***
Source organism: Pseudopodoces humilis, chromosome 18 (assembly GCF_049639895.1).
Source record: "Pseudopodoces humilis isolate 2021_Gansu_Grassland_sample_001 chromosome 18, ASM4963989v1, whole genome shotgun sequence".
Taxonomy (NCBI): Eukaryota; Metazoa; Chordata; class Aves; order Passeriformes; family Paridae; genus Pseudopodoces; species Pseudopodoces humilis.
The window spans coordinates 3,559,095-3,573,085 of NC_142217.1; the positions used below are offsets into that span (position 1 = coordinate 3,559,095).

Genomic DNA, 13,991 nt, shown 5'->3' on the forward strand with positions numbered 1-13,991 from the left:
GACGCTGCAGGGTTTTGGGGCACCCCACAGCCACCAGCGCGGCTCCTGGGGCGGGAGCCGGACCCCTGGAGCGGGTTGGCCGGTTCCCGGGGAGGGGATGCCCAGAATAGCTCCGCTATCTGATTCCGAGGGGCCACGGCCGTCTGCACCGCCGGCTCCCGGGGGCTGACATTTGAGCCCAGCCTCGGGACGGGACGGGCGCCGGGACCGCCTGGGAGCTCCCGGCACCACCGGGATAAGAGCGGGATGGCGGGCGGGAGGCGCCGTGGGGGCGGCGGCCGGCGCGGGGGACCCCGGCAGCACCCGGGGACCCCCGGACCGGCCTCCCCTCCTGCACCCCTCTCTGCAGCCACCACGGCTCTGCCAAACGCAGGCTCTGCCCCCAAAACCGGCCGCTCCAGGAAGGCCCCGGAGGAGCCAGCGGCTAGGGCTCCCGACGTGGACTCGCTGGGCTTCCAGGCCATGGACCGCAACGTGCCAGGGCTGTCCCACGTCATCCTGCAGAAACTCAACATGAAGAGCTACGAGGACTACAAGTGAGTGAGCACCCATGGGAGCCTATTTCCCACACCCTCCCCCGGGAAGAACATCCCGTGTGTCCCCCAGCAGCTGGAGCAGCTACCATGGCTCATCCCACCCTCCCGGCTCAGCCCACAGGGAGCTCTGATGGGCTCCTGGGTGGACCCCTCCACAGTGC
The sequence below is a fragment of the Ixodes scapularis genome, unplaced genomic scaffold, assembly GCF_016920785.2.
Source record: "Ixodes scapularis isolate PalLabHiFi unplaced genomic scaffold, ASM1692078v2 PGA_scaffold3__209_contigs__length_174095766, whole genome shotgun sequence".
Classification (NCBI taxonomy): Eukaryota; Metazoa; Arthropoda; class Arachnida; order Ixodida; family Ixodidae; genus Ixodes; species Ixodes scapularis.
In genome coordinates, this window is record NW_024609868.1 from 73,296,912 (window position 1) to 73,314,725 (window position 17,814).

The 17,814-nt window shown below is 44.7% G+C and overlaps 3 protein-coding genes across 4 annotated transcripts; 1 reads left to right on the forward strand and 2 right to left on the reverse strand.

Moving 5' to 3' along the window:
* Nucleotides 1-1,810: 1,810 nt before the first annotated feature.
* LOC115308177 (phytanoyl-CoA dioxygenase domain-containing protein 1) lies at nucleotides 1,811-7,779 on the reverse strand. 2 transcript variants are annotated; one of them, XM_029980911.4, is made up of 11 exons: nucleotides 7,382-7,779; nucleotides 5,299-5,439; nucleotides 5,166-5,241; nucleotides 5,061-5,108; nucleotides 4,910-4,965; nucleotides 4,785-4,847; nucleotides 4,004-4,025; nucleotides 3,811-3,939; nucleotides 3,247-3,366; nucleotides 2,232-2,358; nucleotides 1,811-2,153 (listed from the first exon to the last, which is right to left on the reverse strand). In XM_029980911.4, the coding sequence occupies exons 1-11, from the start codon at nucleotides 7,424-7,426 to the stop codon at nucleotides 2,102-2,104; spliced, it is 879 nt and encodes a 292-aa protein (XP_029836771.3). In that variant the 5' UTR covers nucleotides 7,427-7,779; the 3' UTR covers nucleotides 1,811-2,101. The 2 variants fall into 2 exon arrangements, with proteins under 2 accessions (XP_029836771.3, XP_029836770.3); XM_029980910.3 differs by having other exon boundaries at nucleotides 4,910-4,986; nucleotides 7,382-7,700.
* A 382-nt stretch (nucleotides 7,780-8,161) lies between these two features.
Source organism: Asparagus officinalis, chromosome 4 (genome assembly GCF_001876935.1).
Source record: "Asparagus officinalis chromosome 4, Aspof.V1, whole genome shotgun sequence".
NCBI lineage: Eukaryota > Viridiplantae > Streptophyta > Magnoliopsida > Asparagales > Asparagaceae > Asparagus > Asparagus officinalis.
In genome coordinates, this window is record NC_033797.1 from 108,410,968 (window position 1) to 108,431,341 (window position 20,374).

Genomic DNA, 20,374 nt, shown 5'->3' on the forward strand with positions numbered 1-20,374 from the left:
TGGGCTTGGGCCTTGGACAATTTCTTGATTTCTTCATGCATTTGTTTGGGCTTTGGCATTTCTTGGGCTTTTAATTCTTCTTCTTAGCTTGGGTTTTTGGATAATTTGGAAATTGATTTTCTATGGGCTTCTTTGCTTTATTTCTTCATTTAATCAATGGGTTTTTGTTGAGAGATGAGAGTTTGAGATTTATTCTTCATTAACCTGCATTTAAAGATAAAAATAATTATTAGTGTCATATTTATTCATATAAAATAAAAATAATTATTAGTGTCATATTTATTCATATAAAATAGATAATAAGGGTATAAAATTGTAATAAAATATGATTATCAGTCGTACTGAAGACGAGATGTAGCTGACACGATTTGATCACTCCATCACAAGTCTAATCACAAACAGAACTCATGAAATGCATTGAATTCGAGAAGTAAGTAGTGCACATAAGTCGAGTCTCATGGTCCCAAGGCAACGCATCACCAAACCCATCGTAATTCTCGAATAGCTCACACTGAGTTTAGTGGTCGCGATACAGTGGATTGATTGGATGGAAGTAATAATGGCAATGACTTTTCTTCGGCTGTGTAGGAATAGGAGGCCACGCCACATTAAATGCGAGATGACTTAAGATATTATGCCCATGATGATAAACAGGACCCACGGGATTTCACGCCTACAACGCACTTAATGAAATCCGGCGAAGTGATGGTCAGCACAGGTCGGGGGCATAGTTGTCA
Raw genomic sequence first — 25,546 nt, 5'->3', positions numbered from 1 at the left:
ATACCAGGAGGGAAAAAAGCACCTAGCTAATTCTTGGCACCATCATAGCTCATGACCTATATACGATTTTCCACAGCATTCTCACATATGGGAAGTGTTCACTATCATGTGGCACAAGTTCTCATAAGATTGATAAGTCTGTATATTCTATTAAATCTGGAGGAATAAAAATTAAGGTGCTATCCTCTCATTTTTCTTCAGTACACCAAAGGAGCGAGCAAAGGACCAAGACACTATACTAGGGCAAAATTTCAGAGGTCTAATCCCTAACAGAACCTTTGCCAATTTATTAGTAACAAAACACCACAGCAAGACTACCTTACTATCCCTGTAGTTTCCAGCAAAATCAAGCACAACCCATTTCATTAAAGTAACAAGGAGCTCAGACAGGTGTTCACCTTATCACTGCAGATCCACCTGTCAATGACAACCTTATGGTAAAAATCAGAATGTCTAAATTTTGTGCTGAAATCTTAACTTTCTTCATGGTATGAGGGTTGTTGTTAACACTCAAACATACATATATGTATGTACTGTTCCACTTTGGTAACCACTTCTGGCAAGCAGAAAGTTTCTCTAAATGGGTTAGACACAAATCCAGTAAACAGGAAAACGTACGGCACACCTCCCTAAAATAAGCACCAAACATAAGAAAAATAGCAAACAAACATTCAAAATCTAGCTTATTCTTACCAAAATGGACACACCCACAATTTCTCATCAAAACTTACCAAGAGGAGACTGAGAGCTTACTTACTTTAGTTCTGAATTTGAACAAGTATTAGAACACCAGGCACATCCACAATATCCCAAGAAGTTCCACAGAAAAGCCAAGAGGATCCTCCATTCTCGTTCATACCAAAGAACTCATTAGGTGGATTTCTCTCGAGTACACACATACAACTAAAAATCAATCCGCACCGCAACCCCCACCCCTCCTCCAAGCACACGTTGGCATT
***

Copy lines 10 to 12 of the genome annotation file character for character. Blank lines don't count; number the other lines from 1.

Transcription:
In genome coordinates, this window is record NW_024609868.1 from 73,296,912 (window position 1) to 73,314,725 (window position 17,814).

The 17,814-nt window shown below is 44.7% G+C and overlaps 3 protein-coding genes across 4 annotated transcripts; 1 reads left to right on the forward strand and 2 right to left on the reverse strand.

Moving 5' to 3' along the window: